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aNxello

New member
Feb 20, 2013
13
Woah! Thank you!
I don't know what to say, you guys have helped me so much!
I changed the title of the thread so it shows that it's solved (that's the right thing to do right?)
I don't know how to thank you, you guys are awesome! (Bow)
I had not realized Cosh(ax)sin(kx) was odd, that helped a lot!
 

Ackbach

Indicium Physicus
Staff member
Jan 26, 2012
4,191
Here is the solution :

\(\displaystyle B_k = \frac{2}{\pi} \int^{\pi}_{0} \cosh(ax) \sin(kx)\, dx=0 \) odd function
I had not realized Cosh(ax)sin(kx) was odd, that helped a lot!
I think there might be a mistake here. Odd functions do integrate to zero... if the interval is symmetric. You should write your integral with the symmetric intervals with which you're working.

[EDIT] Error fixed.
 
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aNxello

New member
Feb 20, 2013
13
I think there might be a mistake here. Odd functions do integrate to zero... if the interval is symmetric. You should write your integral with the symmetric intervals with which you're working.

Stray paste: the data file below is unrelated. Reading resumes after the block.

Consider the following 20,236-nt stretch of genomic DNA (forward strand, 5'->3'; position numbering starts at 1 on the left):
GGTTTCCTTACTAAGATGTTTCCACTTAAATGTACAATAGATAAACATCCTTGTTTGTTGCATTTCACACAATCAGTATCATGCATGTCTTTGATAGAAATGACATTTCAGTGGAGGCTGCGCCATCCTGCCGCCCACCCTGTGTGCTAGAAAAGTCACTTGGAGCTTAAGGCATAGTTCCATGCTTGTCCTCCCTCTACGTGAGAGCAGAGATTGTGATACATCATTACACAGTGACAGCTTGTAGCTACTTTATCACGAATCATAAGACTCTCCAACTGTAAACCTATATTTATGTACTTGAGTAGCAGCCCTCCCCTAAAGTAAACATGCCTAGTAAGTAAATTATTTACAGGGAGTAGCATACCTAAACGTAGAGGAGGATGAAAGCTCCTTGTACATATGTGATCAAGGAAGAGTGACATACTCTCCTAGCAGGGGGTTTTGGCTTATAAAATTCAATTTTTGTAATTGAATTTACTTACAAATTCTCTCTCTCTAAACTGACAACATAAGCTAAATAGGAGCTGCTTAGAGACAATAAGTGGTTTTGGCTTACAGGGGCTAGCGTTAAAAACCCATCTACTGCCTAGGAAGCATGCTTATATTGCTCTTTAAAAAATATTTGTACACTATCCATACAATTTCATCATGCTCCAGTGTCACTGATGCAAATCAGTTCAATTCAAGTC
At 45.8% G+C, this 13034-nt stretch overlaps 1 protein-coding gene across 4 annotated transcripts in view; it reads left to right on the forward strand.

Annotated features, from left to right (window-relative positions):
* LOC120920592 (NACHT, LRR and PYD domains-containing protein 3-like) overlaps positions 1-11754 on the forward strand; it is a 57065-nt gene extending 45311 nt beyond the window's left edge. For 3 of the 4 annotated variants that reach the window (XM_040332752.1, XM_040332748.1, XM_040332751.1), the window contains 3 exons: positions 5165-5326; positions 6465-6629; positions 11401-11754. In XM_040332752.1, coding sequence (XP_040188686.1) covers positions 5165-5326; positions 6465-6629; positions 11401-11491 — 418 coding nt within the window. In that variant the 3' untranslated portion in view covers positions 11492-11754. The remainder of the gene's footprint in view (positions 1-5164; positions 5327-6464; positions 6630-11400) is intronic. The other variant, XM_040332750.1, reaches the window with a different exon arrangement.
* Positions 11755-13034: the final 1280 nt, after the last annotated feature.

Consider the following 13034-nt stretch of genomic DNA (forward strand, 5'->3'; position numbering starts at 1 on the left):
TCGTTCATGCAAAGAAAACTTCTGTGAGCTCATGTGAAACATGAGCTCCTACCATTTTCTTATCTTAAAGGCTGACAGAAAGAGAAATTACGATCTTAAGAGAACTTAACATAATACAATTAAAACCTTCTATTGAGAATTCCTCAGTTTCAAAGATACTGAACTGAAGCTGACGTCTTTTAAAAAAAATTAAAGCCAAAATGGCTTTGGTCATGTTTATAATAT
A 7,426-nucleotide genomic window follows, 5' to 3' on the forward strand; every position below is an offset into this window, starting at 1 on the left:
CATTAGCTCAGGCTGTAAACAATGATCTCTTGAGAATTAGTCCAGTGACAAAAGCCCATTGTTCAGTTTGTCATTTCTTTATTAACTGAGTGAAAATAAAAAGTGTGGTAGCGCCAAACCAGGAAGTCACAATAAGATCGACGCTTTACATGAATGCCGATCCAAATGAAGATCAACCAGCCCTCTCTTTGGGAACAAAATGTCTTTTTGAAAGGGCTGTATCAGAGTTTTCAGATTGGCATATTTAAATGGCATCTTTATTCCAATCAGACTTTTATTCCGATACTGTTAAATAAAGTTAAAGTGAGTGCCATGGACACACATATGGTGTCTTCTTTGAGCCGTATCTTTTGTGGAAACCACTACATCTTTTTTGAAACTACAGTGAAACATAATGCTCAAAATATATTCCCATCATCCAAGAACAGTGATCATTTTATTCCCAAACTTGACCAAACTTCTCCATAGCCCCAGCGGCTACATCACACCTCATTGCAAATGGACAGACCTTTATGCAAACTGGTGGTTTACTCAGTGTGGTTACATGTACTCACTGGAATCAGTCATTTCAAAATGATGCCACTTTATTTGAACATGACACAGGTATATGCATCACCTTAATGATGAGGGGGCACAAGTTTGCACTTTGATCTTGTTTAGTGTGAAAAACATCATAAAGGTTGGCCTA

So do you you mean like this?
\(\displaystyle B_{n} = \frac{1}{\pi }\int_{-\pi }^{\pi} Cosh(ax)sin(nx)\)
 

Ackbach

Indicium Physicus
Staff member
Jan 26, 2012
4,191
Yes, or maybe it's

$$B_{n}= \frac{2}{ \pi} \int_{- \pi}^{ \pi} \cosh(ax) \sin(nx) \, dx?$$

By the way, use backslashes in front of standard mathematical functions like cosh and sin:

Code:
 \cosh(ax) \sin(nx)
is the right way to go. No capitalization necessary (unless you're working in Mathematica).
 

aNxello

New member
Feb 20, 2013
13
Yes, or maybe it's

$$B_{n}= \frac{2}{ \pi} \int_{- \pi}^{ \pi} \cosh(ax) \sin(nx) \, dx?$$

By the way, use backslashes in front of standard mathematical functions like cosh and sin:

Code:
 \cosh(ax) \sin(nx)
is the right way to go. No capitalization necessary (unless you're working in Mathematica).
I think that 2 on top of the Pi was there because he had changed the range of the integral, so if we put it back to the original range the 2 shouldn't be there...I might be wrong tho

And thanks! I'm new with latex and I was kinda learning as I was going along, I appreciate the tips!
 
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ZaidAlyafey

Well-known member
MHB Math Helper
Jan 17, 2013
1,667
I think there might be a mistake here. Odd functions do integrate to zero... if the interval is symmetric. You should write your integral with the symmetric intervals with which you're working.
Yes , copy-paste mistake , I edited it :cool: